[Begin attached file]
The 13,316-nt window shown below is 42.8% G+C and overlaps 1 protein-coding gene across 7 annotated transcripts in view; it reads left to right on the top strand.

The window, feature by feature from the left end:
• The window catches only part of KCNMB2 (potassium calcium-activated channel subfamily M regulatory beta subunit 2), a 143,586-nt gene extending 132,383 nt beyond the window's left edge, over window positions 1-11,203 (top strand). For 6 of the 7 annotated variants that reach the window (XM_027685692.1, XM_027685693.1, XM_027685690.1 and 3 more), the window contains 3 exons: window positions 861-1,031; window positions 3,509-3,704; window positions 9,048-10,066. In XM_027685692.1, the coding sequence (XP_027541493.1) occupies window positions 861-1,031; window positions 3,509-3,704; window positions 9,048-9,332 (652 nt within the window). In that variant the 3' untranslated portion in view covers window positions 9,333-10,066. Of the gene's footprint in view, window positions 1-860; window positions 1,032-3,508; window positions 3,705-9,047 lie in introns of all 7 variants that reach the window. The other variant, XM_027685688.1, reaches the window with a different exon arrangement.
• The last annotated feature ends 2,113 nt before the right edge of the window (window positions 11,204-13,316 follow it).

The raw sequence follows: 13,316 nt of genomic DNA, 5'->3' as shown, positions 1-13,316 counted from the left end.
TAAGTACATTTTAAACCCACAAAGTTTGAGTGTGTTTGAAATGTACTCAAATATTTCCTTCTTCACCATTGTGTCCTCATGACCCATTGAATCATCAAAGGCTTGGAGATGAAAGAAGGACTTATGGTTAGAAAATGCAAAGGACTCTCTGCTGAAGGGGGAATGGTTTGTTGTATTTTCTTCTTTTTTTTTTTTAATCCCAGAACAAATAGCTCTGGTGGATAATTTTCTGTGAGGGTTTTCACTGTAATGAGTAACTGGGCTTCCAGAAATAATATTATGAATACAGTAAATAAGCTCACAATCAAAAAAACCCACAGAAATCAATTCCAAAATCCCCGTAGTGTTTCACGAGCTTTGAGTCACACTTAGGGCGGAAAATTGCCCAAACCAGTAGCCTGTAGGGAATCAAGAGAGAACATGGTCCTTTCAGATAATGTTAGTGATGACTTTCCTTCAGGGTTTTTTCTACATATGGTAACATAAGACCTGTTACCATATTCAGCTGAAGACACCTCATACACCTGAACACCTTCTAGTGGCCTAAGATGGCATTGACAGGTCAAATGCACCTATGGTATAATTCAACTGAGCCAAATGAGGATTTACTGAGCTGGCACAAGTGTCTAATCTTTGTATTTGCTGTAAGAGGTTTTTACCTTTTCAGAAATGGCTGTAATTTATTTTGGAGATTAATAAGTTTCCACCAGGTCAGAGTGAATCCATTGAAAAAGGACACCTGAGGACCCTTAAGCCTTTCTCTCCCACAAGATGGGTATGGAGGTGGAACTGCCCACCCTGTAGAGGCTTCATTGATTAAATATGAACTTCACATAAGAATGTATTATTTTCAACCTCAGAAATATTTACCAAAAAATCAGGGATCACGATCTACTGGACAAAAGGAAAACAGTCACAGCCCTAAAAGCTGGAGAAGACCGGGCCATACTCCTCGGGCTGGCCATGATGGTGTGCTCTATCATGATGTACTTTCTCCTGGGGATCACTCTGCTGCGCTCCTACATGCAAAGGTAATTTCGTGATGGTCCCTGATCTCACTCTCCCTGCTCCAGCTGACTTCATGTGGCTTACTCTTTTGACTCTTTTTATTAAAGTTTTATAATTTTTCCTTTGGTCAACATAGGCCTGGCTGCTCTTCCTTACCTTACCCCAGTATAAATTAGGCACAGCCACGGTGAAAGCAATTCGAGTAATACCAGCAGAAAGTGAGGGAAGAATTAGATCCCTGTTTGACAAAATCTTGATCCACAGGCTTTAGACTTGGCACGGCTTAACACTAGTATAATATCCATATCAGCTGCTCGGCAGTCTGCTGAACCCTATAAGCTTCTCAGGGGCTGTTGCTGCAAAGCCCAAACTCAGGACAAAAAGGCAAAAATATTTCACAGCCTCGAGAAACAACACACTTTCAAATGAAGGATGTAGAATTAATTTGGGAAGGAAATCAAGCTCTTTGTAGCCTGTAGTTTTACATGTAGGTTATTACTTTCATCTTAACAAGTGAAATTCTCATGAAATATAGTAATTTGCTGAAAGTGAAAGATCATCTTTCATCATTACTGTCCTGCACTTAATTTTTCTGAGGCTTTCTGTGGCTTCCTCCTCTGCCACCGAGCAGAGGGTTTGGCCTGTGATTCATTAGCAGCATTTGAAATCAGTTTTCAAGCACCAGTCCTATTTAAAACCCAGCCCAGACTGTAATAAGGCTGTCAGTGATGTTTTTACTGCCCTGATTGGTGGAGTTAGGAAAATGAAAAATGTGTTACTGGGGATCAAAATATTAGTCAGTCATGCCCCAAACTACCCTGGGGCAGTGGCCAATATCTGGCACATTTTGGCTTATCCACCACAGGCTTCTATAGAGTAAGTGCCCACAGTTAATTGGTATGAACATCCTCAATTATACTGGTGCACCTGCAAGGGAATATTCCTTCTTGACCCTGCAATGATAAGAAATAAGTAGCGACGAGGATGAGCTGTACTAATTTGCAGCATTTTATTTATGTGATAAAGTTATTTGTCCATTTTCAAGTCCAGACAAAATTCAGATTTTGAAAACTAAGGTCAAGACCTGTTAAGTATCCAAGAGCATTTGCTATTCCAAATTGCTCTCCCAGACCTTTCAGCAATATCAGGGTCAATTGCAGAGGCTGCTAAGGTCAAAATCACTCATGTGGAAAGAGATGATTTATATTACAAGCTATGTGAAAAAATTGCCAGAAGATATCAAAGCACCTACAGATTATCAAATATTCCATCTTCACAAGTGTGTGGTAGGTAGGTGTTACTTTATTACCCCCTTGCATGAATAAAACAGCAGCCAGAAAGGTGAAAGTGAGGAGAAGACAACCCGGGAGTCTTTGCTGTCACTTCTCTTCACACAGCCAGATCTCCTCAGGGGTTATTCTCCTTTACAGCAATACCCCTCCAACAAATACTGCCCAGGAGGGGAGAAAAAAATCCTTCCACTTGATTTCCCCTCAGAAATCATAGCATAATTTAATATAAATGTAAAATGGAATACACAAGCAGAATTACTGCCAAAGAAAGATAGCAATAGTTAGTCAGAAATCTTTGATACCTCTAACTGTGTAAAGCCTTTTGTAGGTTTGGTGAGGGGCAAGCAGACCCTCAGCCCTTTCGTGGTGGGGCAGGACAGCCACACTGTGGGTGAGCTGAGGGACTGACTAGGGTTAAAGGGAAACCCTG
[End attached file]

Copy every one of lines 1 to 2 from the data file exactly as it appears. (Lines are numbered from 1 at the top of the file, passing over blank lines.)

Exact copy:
The 13,316-nt window shown below is 42.8% G+C and overlaps 1 protein-coding gene across 7 annotated transcripts in view; it reads left to right on the top strand.

The window, feature by feature from the left end: